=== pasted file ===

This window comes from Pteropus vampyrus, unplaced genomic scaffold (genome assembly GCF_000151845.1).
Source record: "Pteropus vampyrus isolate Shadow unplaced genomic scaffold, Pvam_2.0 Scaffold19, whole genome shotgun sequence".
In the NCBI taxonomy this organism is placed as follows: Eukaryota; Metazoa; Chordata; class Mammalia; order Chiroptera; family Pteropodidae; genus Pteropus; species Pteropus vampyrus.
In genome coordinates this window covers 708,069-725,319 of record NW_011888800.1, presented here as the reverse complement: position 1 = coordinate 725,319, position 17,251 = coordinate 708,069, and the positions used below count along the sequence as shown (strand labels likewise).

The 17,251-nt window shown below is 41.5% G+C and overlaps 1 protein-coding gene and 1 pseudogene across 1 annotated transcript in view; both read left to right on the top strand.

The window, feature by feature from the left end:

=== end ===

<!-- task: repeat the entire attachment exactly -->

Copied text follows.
This window comes from Pteropus vampyrus, unplaced genomic scaffold (genome assembly GCF_000151845.1).
Source record: "Pteropus vampyrus isolate Shadow unplaced genomic scaffold, Pvam_2.0 Scaffold19, whole genome shotgun sequence".
In the NCBI taxonomy this organism is placed as follows: Eukaryota; Metazoa; Chordata; class Mammalia; order Chiroptera; family Pteropodidae; genus Pteropus; species Pteropus vampyrus.
In genome coordinates this window covers 708,069-725,319 of record NW_011888800.1, presented here as the reverse complement: position 1 = coordinate 725,319, position 17,251 = coordinate 708,069, and the positions used below count along the sequence as shown (strand labels likewise).

The 17,251-nt window shown below is 41.5% G+C and overlaps 1 protein-coding gene and 1 pseudogene across 1 annotated transcript in view; both read left to right on the top strand.

The window, feature by feature from the left end: